Inflammation in The Early Pathogenesis of Diabetic Retinopathy

Shukun Wang, Purdue University


Author: Wang, Shukun. MS Institution: Purdue University Degree Received: August 2018 Title: Inflammation in the Early Pathogenesis of Diabetic Retinopathy Major Professor: Teri Belecky-Adams Introduction – Diabetes is a growing health concern. Diabetic retinopathy (DR), is a complication resulting from long-term diabetes and is currently the leading cause of blindness in the US. The cause of pericyte loss, an early indiciator of DR progression, is currently unknown. Inflammation, increased in diabetes, could play a role in the progression of DR and be one of the causes of pericyte loss. Methods and Materials- Retinas from 3, 6, 12, 18, and 24 week Akita (AK) and DB mice were taken and cell counts, vasculature, and mRNA expression were examined. Pericytes treated with IFN-γ and PDGF-BB in chronic and acute conditions and PDGFRβ signaling was determined using Western blot analysis. Apoptosis and proliferation were examined using western blots and immunohistochemistry of IFN-γ treated pericytes. Results- Pericytes numbers were changed as 3 weeks in DB and Akita models. Proinflammatory markers increased at 6 weeks and displayed their maximum expression at 12 and 18 weeks. Chronic treatments with IFN-γ changed AKT and PKCδ activation and increases pericytes apoptosis. Discussion- Pericyte loss appears to begin prior to an increase in pro-inflammatory factors indicating that perhaps retinal inflammtion may not initiate pericyte loss or that loss of pericyte numbers at 3 weeks may be due to reduced numbers of neural crest cells migrating to vasculature or a reduced number of neural crest cells differentiating into pericytes. Proinflammatory changes occur between 3-6 weeks in both Akita and DB models of diabetes; however, the peak levels in expression of proinflammtory markers differs between Akita and DB models. One of the markers that increased very early in the progression of diabetic retinopathy, IFN-γ, triggered apoptosis in isolated retinal pericytes by increasing protein kinase Cδ activation, which then reduced activity of AKT.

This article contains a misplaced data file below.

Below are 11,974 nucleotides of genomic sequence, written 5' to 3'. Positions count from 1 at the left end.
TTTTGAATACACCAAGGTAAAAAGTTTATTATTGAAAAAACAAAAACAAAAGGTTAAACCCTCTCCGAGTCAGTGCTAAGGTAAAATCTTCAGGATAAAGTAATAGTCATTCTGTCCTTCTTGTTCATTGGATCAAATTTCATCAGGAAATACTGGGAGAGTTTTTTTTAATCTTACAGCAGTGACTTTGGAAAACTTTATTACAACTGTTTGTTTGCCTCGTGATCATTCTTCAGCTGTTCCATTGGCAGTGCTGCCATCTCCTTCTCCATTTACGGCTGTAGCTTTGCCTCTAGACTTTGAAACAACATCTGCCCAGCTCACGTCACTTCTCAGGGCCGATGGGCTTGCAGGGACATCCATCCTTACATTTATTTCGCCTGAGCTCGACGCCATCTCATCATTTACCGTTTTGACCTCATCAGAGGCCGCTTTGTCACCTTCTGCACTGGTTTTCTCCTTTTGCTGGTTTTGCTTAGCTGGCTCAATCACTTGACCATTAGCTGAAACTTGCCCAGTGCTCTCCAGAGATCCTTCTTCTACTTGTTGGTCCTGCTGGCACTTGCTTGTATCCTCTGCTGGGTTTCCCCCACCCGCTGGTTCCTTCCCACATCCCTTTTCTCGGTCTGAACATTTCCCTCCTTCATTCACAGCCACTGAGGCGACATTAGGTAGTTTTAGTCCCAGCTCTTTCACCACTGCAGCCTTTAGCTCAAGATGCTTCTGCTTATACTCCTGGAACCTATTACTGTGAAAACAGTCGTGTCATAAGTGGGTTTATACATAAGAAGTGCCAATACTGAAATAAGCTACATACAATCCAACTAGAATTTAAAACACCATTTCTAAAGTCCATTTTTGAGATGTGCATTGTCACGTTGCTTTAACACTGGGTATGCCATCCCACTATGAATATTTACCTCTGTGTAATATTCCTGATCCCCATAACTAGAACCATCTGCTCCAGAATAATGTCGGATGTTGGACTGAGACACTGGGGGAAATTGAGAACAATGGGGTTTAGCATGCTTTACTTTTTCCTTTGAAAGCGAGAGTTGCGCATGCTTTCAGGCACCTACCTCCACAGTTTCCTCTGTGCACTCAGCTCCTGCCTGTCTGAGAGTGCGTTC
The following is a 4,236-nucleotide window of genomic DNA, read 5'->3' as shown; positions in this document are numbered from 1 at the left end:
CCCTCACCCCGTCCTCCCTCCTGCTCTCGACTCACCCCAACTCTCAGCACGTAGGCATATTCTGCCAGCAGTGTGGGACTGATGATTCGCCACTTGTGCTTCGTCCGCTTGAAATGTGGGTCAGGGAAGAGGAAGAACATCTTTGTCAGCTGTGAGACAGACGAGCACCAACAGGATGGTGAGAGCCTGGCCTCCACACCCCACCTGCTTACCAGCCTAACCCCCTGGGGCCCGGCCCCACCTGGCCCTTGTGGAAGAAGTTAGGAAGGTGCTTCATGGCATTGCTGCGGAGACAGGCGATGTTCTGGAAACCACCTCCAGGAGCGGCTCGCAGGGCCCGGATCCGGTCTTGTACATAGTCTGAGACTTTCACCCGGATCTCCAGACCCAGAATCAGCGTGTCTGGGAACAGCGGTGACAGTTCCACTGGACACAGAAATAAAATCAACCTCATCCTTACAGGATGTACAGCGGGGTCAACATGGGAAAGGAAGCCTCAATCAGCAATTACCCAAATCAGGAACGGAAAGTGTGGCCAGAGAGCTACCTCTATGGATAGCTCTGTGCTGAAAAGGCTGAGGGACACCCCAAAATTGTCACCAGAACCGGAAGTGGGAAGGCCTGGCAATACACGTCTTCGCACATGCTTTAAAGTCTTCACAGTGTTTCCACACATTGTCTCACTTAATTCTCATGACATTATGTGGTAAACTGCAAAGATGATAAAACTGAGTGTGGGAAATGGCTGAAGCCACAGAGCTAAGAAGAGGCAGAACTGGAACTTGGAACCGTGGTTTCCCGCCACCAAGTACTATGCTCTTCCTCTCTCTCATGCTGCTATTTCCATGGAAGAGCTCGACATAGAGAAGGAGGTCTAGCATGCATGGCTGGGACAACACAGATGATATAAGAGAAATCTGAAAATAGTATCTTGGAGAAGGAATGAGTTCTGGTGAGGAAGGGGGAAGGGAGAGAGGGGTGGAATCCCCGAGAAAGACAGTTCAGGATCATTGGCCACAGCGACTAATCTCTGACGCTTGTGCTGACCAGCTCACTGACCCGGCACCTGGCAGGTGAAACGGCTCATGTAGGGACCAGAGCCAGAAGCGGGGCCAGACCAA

Belecky-Adams, Purdue University.

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